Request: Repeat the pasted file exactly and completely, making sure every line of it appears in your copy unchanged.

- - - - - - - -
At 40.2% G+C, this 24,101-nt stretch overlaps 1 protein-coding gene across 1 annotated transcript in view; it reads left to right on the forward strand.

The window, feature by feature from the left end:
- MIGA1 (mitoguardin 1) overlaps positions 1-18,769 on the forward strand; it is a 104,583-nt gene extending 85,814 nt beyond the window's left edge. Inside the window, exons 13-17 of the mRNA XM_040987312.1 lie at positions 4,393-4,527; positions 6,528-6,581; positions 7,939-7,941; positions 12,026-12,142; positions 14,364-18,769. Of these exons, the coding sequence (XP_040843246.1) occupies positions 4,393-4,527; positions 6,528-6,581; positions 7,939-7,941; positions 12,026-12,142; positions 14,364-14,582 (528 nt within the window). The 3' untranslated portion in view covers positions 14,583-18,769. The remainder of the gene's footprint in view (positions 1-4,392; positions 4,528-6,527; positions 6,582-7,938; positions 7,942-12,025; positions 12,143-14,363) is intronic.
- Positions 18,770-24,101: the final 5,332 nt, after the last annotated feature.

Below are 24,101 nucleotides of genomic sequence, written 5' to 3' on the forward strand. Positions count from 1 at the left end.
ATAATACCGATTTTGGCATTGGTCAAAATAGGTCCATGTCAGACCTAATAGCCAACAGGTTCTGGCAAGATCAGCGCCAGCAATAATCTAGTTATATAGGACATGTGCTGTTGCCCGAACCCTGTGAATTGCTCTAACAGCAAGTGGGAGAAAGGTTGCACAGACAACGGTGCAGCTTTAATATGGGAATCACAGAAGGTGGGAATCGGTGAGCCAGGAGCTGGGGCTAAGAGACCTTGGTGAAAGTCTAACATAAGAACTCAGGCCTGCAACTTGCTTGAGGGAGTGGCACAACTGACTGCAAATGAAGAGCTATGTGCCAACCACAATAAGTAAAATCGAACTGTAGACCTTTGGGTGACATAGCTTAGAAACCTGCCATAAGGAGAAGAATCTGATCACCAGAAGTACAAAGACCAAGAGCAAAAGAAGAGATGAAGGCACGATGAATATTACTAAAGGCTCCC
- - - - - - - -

At 40.2% G+C, this 24,101-nt stretch overlaps 1 protein-coding gene across 1 annotated transcript in view; it reads left to right on the forward strand.

The window, feature by feature from the left end:
- MIGA1 (mitoguardin 1) overlaps positions 1-18,769 on the forward strand; it is a 104,583-nt gene extending 85,814 nt beyond the window's left edge. Inside the window, exons 13-17 of the mRNA XM_040987312.1 lie at positions 4,393-4,527; positions 6,528-6,581; positions 7,939-7,941; positions 12,026-12,142; positions 14,364-18,769. Of these exons, the coding sequence (XP_040843246.1) occupies positions 4,393-4,527; positions 6,528-6,581; positions 7,939-7,941; positions 12,026-12,142; positions 14,364-14,582 (528 nt within the window). The 3' untranslated portion in view covers positions 14,583-18,769. The remainder of the gene's footprint in view (positions 1-4,392; positions 4,528-6,527; positions 6,582-7,938; positions 7,942-12,025; positions 12,143-14,363) is intronic.
- Positions 18,770-24,101: the final 5,332 nt, after the last annotated feature.

Below are 24,101 nucleotides of genomic sequence, written 5' to 3' on the forward strand. Positions count from 1 at the left end.
ATAATACCGATTTTGGCATTGGTCAAAATAGGTCCATGTCAGACCTAATAGCCAACAGGTTCTGGCAAGATCAGCGCCAGCAATAATCTAGTTATATAGGACATGTGCTGTTGCCCGAACCCTGTGAATTGCTCTAACAGCAAGTGGGAGAAAGGTTGCACAGACAACGGTGCAGCTTTAATATGGGAATCACAGAAGGTGGGAATCGGTGAGCCAGGAGCTGGGGCTAAGAGACCTTGGTGAAAGTCTAACATAAGAACTCAGGCCTGCAACTTGCTTGAGGGAGTGGCACAACTGACTGCAAATGAAGAGCTATGTGCCAACCACAATAAGTAAAATCGAACTGTAGACCTTTGGGTGACATAGCTTAGAAACCTGCCATAAGGAGAAGAATCTGATCACCAGAAGTACAAAGACCAAGAGCAAAAGAAGAGATGAAGGCACGATGAATATTACTAAAGGCTCCC